Saturday, March 14, 2009
Sun's Network Innovations (3 of 4)
Cross-posted from Jonathan Schwartz's former blog. The original blog has since been taken down, so here is an archived version.
Sun's Network Innovations (3 of 4) - As I referenced in my prior entry, I'm reviewing Sun's three major strategic imperatives, and our progress going in to next fiscal year. Our strategic imperatives, in order, are:
1. Technology Adoption
2. Commercial Innovation
3. Efficiently Connecting 1. and 2.
This entry focuses on the second, Commercial Innovation, and reviews our core revenue products, services and strategies.
By now, you understand Sun's approach to growing the market - driving adoption of key technologies drives Sun's addressable market. Once you're using one of our fundamental technologies, Sun's innovations focused on those technologies are relevant to you. The beauty of free distribution is you don't have to pick customers, they pick you.
Three very valuable markets emerge from this adoption. I'll focus on the first two here, the products and services we sell.
The first market is obvious. Software isn't downloaded onto air.
There's always some system platform underneath software - sure, it might be a laptop in a dorm room*, but it's just as likely to be into a Fortune 500 company, attached to servers, storage and networking equipment. All told, this datacenter systems market is more than $150b annually.
And in this datacenter market we build exceptional systems - screaming fast entry level servers, all the way up to the most efficient mainframe class systems. We build super fast storage, from our new flash based platforms to eco-efficient tape and archive solutions. We also build the world's fastest networking switches, powering the planet's largest supercomputers. We cover the entire spectrum, and work with the smartest partners in the industry to serve customers across the globe. Although we focus on our own technologies, like Java, MySQL and Lustre, we also optimize for VMware, Microsoft's Windows and we're generally recognized to run Oracle better than anyone on the planet.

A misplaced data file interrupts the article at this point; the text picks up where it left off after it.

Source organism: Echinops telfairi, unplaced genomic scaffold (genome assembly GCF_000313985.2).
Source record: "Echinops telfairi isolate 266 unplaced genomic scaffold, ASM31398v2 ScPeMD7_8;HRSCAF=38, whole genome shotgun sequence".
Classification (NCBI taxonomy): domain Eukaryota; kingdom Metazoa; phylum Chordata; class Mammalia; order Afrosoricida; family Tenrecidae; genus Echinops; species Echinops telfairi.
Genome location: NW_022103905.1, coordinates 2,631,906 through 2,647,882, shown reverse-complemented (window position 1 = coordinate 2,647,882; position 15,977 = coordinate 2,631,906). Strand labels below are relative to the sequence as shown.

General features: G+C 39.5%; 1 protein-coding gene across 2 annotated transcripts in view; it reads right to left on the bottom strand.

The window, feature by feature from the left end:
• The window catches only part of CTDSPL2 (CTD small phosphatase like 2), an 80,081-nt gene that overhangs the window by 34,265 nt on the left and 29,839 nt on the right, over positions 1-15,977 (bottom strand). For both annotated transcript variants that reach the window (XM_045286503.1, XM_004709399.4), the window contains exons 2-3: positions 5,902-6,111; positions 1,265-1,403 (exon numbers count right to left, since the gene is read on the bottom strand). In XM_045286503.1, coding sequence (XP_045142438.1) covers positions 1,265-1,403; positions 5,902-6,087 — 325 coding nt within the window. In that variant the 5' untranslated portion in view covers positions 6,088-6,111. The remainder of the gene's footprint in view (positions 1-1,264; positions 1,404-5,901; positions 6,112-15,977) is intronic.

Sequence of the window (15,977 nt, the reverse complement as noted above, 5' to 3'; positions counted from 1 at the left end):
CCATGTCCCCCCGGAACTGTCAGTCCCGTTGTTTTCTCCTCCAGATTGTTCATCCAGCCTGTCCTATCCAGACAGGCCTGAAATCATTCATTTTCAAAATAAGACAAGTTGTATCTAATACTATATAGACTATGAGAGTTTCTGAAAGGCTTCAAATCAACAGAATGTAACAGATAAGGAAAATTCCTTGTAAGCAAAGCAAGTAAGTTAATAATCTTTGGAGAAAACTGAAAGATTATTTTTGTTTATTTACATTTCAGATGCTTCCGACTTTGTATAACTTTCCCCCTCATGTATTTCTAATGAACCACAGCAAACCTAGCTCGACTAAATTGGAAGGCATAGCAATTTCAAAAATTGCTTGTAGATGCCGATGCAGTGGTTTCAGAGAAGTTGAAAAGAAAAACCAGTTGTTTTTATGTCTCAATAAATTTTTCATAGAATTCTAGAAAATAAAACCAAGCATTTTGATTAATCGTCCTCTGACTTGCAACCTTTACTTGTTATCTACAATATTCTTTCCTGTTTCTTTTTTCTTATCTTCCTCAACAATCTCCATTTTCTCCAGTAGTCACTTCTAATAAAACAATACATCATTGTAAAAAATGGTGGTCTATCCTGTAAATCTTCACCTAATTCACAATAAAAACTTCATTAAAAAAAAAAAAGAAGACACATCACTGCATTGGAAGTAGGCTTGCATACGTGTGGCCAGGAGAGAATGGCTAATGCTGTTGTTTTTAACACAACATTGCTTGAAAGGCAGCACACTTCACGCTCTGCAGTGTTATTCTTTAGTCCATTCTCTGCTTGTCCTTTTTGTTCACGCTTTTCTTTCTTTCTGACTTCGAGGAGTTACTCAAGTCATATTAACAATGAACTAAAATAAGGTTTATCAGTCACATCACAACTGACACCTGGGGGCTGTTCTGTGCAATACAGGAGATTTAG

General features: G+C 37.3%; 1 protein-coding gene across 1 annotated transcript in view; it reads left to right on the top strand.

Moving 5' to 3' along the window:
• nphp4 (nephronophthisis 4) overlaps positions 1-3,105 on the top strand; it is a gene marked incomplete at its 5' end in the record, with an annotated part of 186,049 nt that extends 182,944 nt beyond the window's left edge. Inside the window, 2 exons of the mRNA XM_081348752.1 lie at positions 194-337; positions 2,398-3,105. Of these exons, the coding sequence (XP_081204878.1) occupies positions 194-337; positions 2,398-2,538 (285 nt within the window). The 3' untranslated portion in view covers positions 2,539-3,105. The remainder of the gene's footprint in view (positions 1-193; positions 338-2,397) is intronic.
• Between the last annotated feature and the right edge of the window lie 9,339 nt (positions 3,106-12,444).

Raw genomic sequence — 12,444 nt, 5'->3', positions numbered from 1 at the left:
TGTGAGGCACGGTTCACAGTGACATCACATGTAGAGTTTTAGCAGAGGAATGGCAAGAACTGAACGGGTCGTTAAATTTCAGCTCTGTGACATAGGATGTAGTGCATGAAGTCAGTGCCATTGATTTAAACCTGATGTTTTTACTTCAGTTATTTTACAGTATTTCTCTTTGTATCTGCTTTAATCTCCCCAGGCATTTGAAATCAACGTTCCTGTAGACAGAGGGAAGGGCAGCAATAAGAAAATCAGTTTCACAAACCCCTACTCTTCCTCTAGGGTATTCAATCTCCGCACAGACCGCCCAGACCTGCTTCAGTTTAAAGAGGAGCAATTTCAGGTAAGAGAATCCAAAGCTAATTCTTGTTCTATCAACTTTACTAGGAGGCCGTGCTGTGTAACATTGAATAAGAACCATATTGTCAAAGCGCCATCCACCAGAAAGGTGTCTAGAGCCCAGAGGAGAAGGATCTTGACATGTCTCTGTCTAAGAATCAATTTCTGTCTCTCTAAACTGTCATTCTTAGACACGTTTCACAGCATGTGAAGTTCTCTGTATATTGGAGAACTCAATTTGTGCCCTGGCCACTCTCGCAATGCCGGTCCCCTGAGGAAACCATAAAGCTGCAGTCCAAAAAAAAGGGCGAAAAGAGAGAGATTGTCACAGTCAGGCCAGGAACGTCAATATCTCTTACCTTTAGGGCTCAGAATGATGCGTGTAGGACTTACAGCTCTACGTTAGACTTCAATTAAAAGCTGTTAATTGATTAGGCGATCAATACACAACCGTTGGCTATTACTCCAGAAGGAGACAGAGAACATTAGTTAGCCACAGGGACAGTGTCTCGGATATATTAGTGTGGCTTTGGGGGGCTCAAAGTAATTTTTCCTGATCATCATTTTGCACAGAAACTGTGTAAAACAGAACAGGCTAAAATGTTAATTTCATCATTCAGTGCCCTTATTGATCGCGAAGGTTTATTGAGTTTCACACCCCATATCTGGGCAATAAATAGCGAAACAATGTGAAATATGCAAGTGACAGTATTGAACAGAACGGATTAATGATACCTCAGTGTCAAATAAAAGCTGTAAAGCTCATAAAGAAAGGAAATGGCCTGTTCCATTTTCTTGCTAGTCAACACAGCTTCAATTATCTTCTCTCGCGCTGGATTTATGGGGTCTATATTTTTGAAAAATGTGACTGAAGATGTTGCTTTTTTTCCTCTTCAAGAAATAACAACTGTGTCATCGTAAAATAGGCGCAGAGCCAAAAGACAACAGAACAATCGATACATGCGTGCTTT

Now, you heard me call these our Systems products, not just hardware products. These systems are obviously more than just naked components, they're engineered with remote management and monitoring, component redundancy, integrated virtualization, and on board storage and networking. That's why our margins are higher than the industry's***. I'm very proud of our Systems team, they are the most talented platform engineers on earth, and they earn consistently stellar reviews.
But where's this first market headed? Here's where it's going to get interesting.
Datacenter Systems Convergence - Who Plays? Wins?
As I've said before, general purpose microprocessors and operating systems are now fast enough to eliminate the need for special purpose devices. That means you can build a router out of a server - notice you cannot build a server out of a router, try as hard as you like. The same applies to storage devices.